That combo was the eight largest bank in the United States at the time. Assets over $190 billion.

Finally in 2004, Fleet Boston was purchased by Bank of America.

So... what's next? Eventually another big hitter will acquire a piece of BofA, then another, then another.. then more mergers, more acquisitions. Who will be the next big player?



posted on Oct, 5 2011 @ 02:05 PM
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reply to post by starchild10
 


Hahaha, yep... sounds a lot like advocating a bank run to me.


Originally posted by jtma508
I'm not going to advocate a bank run. I think that may be illegal and it is most certainly a violation of ATS T&C. However, in the spirit of advocating vitally needed change, I would like to suggest --- yet again --- that people move their banking out of the mega-banks and into smaller community banks and credit unions. Yes, I know there is a hassel involved but if we truly are supposed to be the activists and not members of the Sheeple is that really too much to ask?

...

So, this is our time. Bite the bullet for the cause. It doesn't matter how much or little you have. Waves of account closings DO get noticed. There isn't much we 'little people' can do to hurt the mega banks but this is something we CAN do and with large enough numbers will have an impact. Screw the big bailout hogs. Move to a community bank. Do it now!



posted on Oct, 5 2011 @ 02:20 PM
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I keep all my money in a box in a undisclosed location. Your a fool if you still keep your money bank, all they do is steal it.
edit on 10/5/2011 by Mcupobob because: (no reason given)



posted on Oct, 7 2011 @ 10:37 AM
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reply to post by TurkeyTots
 


Nope. A bank run is spreading rumors that a specific bank (or the entire banking system) is insolvent and advocating that people take their money out. What I --- and many far more august people --- are advocating is to 'vote with your feet'. Take your banking to community-based banks and credit unions.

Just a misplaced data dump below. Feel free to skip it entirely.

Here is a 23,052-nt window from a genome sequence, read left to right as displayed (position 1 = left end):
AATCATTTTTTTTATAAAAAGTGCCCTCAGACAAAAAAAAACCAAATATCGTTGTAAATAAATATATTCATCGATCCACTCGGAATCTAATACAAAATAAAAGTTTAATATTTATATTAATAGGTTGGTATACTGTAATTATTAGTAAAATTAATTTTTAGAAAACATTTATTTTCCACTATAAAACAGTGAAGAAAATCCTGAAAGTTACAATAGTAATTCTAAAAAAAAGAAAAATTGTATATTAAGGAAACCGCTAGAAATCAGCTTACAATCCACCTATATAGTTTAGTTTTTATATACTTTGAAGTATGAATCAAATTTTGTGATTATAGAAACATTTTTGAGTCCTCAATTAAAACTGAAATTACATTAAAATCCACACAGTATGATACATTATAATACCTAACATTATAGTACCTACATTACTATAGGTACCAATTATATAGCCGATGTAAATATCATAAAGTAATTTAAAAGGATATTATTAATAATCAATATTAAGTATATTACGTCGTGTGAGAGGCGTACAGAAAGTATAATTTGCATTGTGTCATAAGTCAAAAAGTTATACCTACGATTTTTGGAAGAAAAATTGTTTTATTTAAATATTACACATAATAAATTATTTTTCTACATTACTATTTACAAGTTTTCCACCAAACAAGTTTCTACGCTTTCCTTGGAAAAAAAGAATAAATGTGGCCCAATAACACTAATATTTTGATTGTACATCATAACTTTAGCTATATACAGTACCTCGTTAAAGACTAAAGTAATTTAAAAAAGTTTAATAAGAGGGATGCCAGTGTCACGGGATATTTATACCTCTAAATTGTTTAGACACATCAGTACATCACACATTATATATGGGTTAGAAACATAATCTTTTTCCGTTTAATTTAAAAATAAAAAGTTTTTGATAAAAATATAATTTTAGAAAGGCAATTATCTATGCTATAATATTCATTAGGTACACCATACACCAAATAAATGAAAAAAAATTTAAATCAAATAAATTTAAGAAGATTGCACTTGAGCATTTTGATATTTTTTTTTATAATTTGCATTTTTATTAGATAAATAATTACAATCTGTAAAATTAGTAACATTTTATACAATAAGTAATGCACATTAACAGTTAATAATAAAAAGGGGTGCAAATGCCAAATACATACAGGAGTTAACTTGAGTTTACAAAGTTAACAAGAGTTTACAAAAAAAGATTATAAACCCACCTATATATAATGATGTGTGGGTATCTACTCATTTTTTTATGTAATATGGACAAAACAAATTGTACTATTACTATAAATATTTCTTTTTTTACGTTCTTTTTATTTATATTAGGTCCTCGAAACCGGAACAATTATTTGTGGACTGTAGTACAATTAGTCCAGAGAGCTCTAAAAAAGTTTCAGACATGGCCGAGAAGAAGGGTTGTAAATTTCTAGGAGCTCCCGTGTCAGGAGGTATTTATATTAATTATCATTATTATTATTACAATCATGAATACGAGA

The banking system today is alot like Detroit was in their hay-day. Their attitude was that they didn't have to do anything to change. They could cheapen their product, rasie their prices and we had no alternative to doing business with them. Well Detroit learned. Too late for most of them, sadly enough. And it's time for the mega-banks to learn, too. Let them know that they will not be bailed-out EVER again, that we will not allow them to keep sticking it to us, that we will no longer let them hide behind their benefactors in Washington. Like Detroit, the jig is up.

Take your banking elsewhere. Communit-based banks invest in the local community. They did not take bailouts and they have excellent customer service. Nothing wrong with that. This isn't 'politician speak'. It's plain-language. But if you'd rather keep lining the pockets of people who keep bending you over that's your perogative. Caveat emptor, as they say.



posted on Oct, 7 2011 @ 10:45 AM
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Originally posted by jtma508
reply to post by TurkeyTots
 


Nope. A bank run is spreading rumors that a specific bank (or the entire banking system) is insolvent and advocating that people take their money out. What I --- and many far more august people --- are advocating is to 'vote with your feet'. Take your banking to community-based banks and credit unions.

The banking system today is alot like Detroit was in their hay-day. Their attitude was that they didn't have to do anything to change. They could cheapen their product, rasie their prices and we had no alternative to doing business with them. Well Detroit learned. Too late for most of them, sadly enough. And it's time for the mega-banks to learn, too. Let them know that they will not be bailed-out EVER again, that we will not allow them to keep sticking it to us, that we will no longer let them hide behind their benefactors in Washington. Like Detroit, the jig is up.

Take your banking elsewhere. Communit-based banks invest in the local community. They did not take bailouts and they have excellent customer service. Nothing wrong with that. This isn't 'politician speak'. It's plain-language. But if you'd rather keep lining the pockets of people who keep bending you over that's your perogative. Caveat emptor, as they say.




Totally agree and it's exactly what I keep expressing but no one seems to want to hear that.
Seems to me that people would rather just sit around and bitch and complain.
Before putting your money in any bank, thorough research should be done. If you don't take responsibility for your own finances.. well... I don't know what to say.



posted on Oct, 10 2011 @ 11:28 AM
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It was inevitable that this idea would coalesce into action:

Time



posted on Oct, 10 2011 @ 11:45 AM
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A bank run would be a great idea on a national level to show how much money we have, what it is worth, and who exactly would be allowed to have it, out would also bring the all round change people say they want in government and banking. In showing our dollar for what it is, we could also show why it has been falling so hard for so long, by whose hand....


I thought that was all part of the goal for revolutionary change here lol